, Volume 18, Issue 10, pp 2732-2738
Date: 19 May 2011

Long-Term Experience in Sentinel Node Biopsy for Early Oral and Oropharyngeal Squamous Cell Carcinoma

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Long-term results of sentinel node biopsy (SNB) in early (T1/T2) oral and oropharyngeal squamous cell carcinoma (OSCC) in a single-institution experience.


Prospective consecutive cohort analysis of 79 patients (67% male, median age 60 years, age range 34–87 years) included between 2000 and 2006. Lymphatic mapping consisted of preoperative lymphoscintigraphy, single photon emission computed tomography (SPECT/CT), and intraoperative use of a handheld gamma probe. Endpoints of the study were neck control rate, overall (OS), disease-specific (DSS), and disease-free survival (DFS).


Twenty-nine of 79 patients (37%) had positive sentinel nodes (SN). Six of 29 (21%) patients showed isolated tumor cells, 14/29 (48%) micrometastases, and 9/29 (31%) macrometastases. OS, DFS, and DSS at 5 years for the entire cohort were 80, 85, and 87%, for SN-negative patients were 88, 96, and 96%, and for SN-positive patients were 74, 73, and 77%, respectively. Only the difference in DSS achieved statistical significance. The neck control rate after 5 years was 96% in SN-negative and 74% in SN-positive patients. This difference was statistically significant.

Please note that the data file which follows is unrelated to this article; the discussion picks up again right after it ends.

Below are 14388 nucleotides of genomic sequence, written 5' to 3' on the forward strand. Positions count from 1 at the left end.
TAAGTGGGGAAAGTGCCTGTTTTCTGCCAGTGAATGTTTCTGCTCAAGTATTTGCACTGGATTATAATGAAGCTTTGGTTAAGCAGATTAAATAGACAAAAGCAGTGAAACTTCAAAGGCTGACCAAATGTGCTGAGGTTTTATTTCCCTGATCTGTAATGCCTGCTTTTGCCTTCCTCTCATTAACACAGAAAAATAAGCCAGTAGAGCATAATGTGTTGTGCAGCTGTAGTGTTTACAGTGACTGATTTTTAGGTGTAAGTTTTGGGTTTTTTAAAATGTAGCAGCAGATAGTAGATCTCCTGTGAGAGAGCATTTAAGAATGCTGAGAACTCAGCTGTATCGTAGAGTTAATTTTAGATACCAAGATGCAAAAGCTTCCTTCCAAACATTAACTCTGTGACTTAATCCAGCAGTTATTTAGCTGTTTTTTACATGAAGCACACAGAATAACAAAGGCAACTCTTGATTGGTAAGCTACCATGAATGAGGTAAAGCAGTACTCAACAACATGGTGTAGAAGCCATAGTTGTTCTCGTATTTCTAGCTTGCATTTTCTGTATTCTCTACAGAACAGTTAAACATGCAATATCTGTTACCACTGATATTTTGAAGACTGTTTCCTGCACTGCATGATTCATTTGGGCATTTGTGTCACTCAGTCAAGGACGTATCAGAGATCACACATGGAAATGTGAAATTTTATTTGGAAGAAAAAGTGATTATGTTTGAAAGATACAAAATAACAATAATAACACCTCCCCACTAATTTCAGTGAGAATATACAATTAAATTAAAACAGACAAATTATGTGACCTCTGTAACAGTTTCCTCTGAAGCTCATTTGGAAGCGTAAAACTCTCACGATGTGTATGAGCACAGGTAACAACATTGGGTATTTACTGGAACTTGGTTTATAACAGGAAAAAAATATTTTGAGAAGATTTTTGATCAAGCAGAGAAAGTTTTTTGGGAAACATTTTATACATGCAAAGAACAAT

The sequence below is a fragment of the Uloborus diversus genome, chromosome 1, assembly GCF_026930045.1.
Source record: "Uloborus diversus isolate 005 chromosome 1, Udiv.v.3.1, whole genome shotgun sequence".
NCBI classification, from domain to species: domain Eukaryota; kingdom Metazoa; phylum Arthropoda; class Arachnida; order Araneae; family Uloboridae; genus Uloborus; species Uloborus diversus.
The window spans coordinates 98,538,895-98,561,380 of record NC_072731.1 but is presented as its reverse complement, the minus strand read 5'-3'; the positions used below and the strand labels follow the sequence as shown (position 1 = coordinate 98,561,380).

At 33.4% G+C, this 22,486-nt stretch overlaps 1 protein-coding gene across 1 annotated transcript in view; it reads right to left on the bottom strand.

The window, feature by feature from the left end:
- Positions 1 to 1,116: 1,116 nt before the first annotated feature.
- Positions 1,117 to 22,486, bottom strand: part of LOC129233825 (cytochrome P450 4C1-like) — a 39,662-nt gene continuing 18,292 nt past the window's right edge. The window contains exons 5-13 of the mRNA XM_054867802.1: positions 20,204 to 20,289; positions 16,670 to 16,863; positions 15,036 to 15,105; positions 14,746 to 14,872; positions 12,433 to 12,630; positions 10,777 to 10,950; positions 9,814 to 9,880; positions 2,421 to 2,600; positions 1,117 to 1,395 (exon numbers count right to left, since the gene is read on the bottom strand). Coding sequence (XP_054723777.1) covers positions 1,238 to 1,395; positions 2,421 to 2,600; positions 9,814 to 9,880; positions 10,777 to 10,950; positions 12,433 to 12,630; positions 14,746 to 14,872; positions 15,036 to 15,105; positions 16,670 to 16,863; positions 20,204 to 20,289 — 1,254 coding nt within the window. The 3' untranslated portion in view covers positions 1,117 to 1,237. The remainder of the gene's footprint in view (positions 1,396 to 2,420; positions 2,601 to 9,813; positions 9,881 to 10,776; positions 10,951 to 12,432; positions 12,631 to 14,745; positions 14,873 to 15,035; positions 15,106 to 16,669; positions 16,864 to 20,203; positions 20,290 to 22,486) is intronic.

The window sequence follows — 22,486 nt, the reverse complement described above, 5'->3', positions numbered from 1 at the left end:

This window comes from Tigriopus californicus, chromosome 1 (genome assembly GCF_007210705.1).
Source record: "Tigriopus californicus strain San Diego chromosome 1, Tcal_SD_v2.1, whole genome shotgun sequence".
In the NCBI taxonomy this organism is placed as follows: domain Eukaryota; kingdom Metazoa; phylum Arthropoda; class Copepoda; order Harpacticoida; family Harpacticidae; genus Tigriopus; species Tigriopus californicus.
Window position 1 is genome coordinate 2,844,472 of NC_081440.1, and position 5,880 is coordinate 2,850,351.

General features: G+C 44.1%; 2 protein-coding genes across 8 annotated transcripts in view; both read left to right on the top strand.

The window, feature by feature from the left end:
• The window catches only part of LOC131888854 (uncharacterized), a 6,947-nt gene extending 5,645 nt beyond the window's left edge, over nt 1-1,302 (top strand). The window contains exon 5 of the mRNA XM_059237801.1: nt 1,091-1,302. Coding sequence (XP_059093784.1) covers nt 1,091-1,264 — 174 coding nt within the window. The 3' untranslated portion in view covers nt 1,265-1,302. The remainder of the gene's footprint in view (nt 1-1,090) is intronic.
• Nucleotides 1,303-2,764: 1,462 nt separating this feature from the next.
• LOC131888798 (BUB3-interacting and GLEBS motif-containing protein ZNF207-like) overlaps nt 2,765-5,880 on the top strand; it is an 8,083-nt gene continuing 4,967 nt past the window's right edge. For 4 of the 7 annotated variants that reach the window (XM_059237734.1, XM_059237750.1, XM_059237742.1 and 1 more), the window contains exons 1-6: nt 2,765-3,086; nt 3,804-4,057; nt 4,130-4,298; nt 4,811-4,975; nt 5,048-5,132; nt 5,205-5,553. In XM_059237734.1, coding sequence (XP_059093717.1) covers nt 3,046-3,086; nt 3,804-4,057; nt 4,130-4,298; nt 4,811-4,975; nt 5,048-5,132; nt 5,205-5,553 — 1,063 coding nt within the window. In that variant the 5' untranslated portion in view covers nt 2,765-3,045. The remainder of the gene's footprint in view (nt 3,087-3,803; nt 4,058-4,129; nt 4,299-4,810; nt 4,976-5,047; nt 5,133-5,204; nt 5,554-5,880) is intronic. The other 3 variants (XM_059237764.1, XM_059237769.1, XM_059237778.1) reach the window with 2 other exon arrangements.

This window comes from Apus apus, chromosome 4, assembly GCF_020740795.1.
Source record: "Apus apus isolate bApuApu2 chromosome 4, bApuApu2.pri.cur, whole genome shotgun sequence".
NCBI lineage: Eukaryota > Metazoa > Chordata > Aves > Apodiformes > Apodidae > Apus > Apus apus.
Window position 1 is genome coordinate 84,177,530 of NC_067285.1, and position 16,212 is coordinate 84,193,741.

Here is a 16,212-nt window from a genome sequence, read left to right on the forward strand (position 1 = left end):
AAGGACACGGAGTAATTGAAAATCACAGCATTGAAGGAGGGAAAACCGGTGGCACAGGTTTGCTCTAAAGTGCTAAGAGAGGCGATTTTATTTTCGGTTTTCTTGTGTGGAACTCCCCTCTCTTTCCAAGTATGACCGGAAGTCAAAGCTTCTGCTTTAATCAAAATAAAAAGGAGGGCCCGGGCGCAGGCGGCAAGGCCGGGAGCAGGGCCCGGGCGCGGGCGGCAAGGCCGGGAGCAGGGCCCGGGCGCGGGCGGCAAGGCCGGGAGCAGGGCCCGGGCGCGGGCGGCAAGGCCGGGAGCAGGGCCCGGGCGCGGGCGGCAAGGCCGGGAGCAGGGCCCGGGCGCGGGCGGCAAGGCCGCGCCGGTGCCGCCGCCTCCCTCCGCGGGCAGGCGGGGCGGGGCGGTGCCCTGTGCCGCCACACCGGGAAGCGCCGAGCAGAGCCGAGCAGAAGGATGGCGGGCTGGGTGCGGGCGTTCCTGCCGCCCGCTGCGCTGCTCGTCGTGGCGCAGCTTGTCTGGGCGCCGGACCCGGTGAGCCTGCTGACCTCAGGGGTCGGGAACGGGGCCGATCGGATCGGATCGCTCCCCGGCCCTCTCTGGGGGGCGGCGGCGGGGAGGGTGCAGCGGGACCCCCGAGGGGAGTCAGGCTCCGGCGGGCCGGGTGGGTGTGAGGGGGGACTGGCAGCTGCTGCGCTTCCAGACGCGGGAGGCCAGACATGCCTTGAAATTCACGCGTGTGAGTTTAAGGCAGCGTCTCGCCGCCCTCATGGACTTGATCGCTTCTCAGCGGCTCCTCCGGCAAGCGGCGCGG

SNB is a safe and accurate staging modality to select patients with clinically stage I/II OSCC with occult lymph node disease for elective neck dissection (END). The promising reported short-term results have been sustained by long-term follow-up. Patients with negative SN and no END achieve an excellent neck control rate which compares favorably with reports on primary END. The neck control rate in SN-negative patients is superior to that in SN-positive patients, which is reflected in superior DSS.